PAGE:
Tag Archives: medicine


In a discussion about family health practices, a classmate shared a folk remedy rooted in his heritage. When a family member falls ill, his father employs a traditional healing method. This involves igniting a tissue, placing it on a glass, and then setting the glass on the stomach of the sick person. The belief is that the burning tissue creates a vacuum within the glass, which then draws out the infection from the individual’s body.


My classmate explained that this practice of using fire and a glass to cure ailments is an ancestral folk medicine technique passed down through generations in his family. They believe that the heat and resulting suction specifically target the sickness, effectively extracting it from within. He recalled this method being applied various times throughout his childhood, particularly for stomach-related issues. The ritual, though medically unverified, is deeply embedded in the familial tradition, and it’s a vivid representation of the intimate trust they place in their heritage and the natural methods of healing.


This folk remedy mirrors the principles of sympathetic magic, specifically of the contagious variety, as outlined by James George Frazer. Just as Frazer described how objects associated with a person, such as a lock of hair, could be used to influence their well-being, so does the use of a glass on the body in this practice suggests a transfer or extraction of ailment. While to the outsider it may seem a quaint or even irrational act, to those practicing, it’s a manifestation of a deep-seated belief in the tangible interaction between physical objects and one’s health. Furthermore, Hafstein’s notion of collective tradition plays a role here, emphasizing the importance of community and shared practices in the development of folk remedies. Rather than deriving from a single innovator, this practice is likely the result of communal beliefs and the collective wisdom of the family, passed down and adapted over time. It represents a lineage of knowledge and a tangible connection to their ancestors, imbuing the act with personal, cultural, and historical significance beyond mere “entertainment value” or rudimentary medical intervention. This traditional method, while not scientifically substantiated, offers a unique lens through which we can examine the interplay of belief, culture, and the human need to find solace in the face of illness.

Sick Foods

Growing up, when the informant got sick, his parents would always feed him the same boxed chicken noodle soup. He remembers it coming in small red boxes. He would also get biscuits, or crackers if they had no biscuits. What he was given to drink was always seven-up, though when he was older this was sometimes swapped out for Gatorade. Recently, he found some other people online whose parents had also given them Chicken soup with seven up when they were sick. He was also told to lie down on his left side, which he still does occasionally and it seems to work fine.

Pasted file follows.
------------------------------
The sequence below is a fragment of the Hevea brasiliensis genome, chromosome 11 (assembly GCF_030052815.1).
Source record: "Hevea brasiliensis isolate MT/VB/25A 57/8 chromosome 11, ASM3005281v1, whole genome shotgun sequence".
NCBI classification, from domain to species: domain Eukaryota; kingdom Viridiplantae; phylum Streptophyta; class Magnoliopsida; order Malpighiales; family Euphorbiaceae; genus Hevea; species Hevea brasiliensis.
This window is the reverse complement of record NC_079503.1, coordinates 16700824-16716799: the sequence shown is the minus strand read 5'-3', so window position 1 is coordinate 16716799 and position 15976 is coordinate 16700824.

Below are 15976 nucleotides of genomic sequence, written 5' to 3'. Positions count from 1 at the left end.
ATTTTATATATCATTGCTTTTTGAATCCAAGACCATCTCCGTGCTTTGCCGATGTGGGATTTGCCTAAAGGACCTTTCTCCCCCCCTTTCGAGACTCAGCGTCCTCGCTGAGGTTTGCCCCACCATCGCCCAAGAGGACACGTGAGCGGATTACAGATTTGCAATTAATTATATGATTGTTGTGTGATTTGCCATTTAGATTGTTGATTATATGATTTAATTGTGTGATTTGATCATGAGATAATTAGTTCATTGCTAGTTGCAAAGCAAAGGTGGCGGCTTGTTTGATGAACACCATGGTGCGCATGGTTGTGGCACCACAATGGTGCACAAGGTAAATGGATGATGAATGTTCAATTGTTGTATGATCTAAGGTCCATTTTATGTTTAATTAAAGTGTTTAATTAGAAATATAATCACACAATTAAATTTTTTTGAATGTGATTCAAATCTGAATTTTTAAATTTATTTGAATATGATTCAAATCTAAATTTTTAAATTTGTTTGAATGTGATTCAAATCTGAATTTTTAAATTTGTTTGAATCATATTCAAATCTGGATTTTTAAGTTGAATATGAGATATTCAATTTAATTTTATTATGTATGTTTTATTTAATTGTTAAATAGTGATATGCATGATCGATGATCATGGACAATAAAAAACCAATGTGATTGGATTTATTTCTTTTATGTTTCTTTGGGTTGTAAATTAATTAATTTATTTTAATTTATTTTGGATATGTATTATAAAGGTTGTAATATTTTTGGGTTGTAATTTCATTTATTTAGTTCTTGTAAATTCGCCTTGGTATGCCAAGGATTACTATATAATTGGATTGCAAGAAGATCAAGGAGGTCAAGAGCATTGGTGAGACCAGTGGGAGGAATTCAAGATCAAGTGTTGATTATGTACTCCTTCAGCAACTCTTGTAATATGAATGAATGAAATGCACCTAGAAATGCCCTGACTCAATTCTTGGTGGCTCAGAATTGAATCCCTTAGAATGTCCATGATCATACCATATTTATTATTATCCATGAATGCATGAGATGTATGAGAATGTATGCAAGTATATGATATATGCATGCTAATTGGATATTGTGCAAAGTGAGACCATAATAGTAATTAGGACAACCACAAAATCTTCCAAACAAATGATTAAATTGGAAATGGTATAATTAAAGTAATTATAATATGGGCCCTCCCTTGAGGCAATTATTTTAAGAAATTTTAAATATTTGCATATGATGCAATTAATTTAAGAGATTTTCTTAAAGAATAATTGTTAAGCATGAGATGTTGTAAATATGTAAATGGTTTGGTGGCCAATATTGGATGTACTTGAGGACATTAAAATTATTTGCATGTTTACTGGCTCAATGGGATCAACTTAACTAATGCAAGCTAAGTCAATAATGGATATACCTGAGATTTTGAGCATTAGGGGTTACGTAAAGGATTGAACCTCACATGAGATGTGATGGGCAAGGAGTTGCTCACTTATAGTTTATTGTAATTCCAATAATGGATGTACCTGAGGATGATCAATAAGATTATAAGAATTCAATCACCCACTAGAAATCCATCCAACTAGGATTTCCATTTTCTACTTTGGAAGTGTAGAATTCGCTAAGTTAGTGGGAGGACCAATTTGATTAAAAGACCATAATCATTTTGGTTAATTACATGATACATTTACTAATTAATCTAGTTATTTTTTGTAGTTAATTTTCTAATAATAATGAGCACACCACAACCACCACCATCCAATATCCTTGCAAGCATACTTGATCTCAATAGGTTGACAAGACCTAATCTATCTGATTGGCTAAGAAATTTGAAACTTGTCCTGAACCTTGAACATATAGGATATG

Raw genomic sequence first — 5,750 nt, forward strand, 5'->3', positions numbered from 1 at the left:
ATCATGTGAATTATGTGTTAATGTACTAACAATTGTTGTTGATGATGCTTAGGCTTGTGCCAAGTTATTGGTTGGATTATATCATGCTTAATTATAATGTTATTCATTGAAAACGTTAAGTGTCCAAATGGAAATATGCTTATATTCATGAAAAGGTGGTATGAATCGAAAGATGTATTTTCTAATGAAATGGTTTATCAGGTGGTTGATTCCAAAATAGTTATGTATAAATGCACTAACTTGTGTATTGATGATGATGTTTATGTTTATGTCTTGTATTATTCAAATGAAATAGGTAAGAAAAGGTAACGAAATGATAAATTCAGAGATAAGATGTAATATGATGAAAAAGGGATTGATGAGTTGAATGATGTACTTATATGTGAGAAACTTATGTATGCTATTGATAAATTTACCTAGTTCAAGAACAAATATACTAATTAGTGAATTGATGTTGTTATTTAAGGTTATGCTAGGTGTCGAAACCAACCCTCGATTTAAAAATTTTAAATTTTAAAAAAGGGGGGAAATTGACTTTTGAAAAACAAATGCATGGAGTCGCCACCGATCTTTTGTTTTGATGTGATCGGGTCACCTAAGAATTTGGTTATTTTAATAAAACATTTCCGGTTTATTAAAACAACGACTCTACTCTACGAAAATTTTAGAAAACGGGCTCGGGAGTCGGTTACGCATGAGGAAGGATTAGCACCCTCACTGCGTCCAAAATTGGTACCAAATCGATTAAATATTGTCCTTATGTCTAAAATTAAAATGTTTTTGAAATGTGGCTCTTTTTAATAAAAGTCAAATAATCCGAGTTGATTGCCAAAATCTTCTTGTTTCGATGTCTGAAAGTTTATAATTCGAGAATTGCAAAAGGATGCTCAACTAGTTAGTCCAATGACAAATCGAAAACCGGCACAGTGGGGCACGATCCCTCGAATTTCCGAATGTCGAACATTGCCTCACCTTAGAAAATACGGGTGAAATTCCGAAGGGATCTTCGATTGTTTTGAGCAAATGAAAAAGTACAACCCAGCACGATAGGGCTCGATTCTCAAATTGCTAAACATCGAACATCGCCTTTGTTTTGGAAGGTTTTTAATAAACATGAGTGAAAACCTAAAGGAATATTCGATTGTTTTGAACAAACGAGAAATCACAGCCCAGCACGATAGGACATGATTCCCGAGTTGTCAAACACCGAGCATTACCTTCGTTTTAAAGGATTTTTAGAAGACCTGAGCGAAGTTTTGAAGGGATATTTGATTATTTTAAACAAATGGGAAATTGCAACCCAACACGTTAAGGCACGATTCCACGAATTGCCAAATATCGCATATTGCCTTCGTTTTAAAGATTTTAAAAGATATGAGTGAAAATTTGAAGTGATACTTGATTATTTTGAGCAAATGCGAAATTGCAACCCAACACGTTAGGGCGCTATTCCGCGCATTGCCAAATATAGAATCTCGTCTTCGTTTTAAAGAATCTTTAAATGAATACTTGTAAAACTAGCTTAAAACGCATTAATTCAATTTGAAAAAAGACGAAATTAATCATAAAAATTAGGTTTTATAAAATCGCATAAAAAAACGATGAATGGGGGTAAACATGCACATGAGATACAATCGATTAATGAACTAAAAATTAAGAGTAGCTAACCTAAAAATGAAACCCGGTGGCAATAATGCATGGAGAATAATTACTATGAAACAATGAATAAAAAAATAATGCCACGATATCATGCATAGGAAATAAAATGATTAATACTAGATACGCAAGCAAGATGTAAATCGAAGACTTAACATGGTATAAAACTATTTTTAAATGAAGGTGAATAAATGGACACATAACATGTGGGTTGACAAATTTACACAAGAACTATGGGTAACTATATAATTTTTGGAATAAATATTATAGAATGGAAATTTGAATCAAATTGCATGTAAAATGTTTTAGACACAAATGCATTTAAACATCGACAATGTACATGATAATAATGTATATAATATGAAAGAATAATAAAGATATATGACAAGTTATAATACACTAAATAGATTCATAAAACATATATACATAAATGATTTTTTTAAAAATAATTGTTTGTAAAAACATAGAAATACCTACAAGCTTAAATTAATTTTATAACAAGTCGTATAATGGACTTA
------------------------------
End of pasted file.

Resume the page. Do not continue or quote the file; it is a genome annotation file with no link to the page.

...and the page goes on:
He has absolutely no idea why these foods were the specific ones that he always got. He can understand Chicken noodle soup and biscuits being good foods when sick, because they are warm and rather plain/simple when it comes to flavor/spices, but can’t for the life of him figure out why bubbly seven up was in there. He thinks the lying on his left side might be to help with digestion, but isn’t sure why it’s specifically his left side.

I think the informant is correct that the foods are chosen based on being simple and palatable for a sick stomach, as well as warm. I think always the same so that when a child is uncomfortable and sick, they can be comforted by having some structure and consistency returned to them via the food they’re given while they’re feeling weird and foreign. I’d imagine that the seven up is given to the children because it’s tasty but not all that hard to digest, so the value it brings the child through enjoyment of their meal helps them feel better more than any sugar in it would make their sickness worse. I have no better guess than my informant on why he was told to lie specifically on his left side.

Tayoon: A Botanical Blessing






There is no translation

The informant is a family member of mine that has lived in Lebanon for the entirety of her life and has grown up learning the significance of certain rituals and traditions with the world around her. 


The informant describes this medicine as a plant that is seen very traditionally “in many Arabic or Lebanese homes”. Although the plant has an original term and transliteration, it does not have a direct translation to the English language and is “similar to the leaves grown on herbal plants”. The plant is used to heal most wounds that include “deep cuts, scrapes and other physical injuries that required care” and is done by cutting up the leaves and making it into a “paste-like texture” and rubbing it into the wound. She states that it must be wrapped on the wound and left with no other ointments or medications as it is said to “clear the wound of any bacteria and also help it heal with the nutrient provided. The elder of the family, “usually my grandmother” my informant states will usually rub the plant into the wound and say a religious prayer to accompany the physical healing for general health and prosperity.